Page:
The Court’s questions indicate a divide among the Justices seeking to balance the rights of a patent owner in an issued patent and the scope of Congress’s ability to establish limits on that right. The initial questioning of counsel for Oil States led by Justices Ginsberg, Kagan, and Roberts, focused on whether there is a significant difference between IPR and ex parte or inter partes reexamination. Those relatively long-standing proceedings that allow the patent office to reconsider the right to an issued patent appear to be accepted by all as constitutional, so the Court seemed to want to identify the dividing line where such a procedure would become unconstitutional.
Counsel for Oil States agreed with Justice Kennedy that Congress can limit the patent term or shorten the patent term of an issued patent, but did not agree with his characterization that accordingly a patent owner has limited expectations as to the scope and validity of its patent rights. Justice Kennedy’s questions primarily seemed directed to the patent owner’s expectations, including whether the patent grant had been made subject to the conditions of novelty and non-obviousness. This line of questioning could potentially track the argument made in the IPLAC (Intellectual Property Law Association of Chicago) Amicus brief that the decision in Oil States should be limited only to a determination of the constitutionality of IPR as it relates to pre-AIA patents because the expectations of the owners of patents issued after enactment of the AIA would understand those rights to be subject to IPR review.
Justice Breyer focused on concerns about how to protect the investments made by a patent owner, but as pointed out by counsel for Greene’s Energy, issued patents have always been subject to later validity challenges throughout the life of the patent (both in the Patent Office or in the courts). So, those concerns do not seem to be to be a problem created by IPRs. With respect to the Article III argument, Justice Roberts was particularly harsh in calling out Greene’s Energy Group’s counsel’s reference to the “chief judge of the PTAB,” with Justice Roberts emphasizing that this individual is an executive branch employee and that “when we say ‘judge,’ we usually mean something else.”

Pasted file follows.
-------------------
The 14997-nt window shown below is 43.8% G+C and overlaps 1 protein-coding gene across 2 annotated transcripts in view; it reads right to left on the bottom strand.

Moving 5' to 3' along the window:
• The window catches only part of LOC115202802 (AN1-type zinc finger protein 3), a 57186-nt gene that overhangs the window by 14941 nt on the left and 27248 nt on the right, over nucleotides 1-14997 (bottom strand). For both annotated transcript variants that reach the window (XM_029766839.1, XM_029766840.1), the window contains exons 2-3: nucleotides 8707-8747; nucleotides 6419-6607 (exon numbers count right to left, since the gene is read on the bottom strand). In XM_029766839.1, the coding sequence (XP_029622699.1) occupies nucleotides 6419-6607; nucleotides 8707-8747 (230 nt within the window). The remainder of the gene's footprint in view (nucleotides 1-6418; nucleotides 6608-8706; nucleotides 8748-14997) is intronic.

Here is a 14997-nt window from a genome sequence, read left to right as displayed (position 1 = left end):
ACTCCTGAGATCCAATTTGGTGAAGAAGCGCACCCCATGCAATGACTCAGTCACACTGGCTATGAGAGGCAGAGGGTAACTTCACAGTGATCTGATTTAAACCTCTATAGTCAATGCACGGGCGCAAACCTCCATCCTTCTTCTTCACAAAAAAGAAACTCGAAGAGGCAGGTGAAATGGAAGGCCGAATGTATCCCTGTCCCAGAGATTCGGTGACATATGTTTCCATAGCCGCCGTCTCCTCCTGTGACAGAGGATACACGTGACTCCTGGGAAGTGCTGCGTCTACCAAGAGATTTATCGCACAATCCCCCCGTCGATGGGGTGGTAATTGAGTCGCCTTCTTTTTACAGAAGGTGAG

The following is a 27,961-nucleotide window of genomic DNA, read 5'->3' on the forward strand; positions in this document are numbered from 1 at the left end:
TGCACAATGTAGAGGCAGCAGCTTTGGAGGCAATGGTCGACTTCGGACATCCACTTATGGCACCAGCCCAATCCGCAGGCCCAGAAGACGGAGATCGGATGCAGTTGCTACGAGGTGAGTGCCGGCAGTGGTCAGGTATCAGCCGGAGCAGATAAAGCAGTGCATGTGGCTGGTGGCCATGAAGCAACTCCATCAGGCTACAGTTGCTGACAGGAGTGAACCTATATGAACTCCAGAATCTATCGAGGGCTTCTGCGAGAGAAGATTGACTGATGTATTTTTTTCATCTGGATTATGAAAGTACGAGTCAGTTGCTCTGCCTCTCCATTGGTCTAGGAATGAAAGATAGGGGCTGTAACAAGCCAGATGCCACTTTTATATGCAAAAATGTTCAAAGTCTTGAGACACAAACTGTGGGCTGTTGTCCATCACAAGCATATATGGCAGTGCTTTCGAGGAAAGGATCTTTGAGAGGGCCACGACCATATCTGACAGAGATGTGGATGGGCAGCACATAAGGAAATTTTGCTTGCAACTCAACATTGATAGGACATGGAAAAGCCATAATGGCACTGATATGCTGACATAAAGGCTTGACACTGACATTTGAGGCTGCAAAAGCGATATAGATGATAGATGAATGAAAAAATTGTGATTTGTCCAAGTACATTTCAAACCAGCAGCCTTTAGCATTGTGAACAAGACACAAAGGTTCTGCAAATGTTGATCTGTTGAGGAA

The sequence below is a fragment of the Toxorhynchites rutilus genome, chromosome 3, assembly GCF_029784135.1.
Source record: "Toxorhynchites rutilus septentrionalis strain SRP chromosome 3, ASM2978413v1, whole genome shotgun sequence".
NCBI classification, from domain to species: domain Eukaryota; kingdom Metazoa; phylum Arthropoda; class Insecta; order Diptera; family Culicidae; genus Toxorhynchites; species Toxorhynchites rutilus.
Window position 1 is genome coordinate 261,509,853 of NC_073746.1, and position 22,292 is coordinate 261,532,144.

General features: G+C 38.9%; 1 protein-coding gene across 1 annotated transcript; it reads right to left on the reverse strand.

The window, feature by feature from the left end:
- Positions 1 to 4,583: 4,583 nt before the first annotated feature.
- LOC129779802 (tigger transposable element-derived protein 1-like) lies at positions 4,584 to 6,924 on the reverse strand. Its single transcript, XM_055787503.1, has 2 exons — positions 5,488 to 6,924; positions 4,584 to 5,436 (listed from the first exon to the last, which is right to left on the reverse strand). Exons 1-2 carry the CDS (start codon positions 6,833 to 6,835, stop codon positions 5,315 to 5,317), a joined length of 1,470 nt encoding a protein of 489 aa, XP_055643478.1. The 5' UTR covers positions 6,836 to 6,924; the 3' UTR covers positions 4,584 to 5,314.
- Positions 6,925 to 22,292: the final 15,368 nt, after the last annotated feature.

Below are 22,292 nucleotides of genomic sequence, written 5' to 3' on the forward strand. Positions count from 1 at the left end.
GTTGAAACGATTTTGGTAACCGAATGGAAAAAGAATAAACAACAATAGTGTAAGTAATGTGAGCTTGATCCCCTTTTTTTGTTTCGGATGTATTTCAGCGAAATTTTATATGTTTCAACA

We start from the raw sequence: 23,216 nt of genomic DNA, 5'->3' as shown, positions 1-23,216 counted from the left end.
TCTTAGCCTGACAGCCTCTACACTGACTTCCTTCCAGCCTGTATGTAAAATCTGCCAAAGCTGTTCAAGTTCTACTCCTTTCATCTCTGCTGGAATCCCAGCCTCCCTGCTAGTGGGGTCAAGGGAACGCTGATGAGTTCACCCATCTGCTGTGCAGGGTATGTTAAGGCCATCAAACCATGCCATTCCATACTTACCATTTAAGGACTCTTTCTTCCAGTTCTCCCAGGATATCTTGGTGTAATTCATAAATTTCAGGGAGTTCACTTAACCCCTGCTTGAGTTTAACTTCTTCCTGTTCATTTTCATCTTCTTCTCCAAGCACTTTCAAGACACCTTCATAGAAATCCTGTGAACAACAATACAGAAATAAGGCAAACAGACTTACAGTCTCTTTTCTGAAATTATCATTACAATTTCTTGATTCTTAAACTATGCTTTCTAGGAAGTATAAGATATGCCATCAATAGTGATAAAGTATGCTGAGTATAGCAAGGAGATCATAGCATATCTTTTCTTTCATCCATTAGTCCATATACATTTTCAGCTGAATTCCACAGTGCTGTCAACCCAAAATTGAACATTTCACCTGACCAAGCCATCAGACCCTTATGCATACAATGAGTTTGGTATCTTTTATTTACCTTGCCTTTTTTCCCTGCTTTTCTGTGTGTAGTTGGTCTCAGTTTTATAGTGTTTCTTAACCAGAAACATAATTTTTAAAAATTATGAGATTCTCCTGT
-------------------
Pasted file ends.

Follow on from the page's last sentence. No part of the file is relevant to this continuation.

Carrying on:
Justices Ginsberg and Kagan immediately pointed out that administrative law judges are recognized all over this country. Several of the Justices also expressed concern about the PTAB’s history of panel-stacking, as an indication of either unfairness in the IPR process or evidence that the process allows for potential abuse by the executive branch. If the Court’s ultimate decision relies on this point, that would appear to be an unforced error by the PTAB. While one must always be hesitant to reach any conclusions based on judicial questioning, it seems safe to assume that Justice Gorsuch believes that IPRs are unconstitutional.
From my perspective, I don’t find the argued distinction between IPR and the previous reexamination proceedings to be persuasive and find myself more convinced that Congress has the right to create a procedure that allows the office that grants patents to reconsider the decision to make that grant based on additional information, regardless of the source of that information. It is not necessarily the existence of IPR procedure providing a methodology to challenge the validity of an issued patent at the PTO or the ability to conduct limited discovery and have a hearing in an IPR that is truly problematic for patent owners. Instead, it is the lowered burden of proof to invalidate a patent in an IPR and the constrained ability to amend challenged claims that has had the most damaging effect on patent rights. Since that is where I see the patent owner’s true issues with IPRs and that is not what is challenged here, I don’t think the Article III challenge raised by Oil States should succeed.
Julianne Hartzell is a partner with Marshall, Gerstein & Borun, where she Chairs the firm’s Medical Device Practice Group. Ms. Hartzell has significant experience in intellectual property litigation, including cases involving patents, trademarks, copyrights, and trade secrets.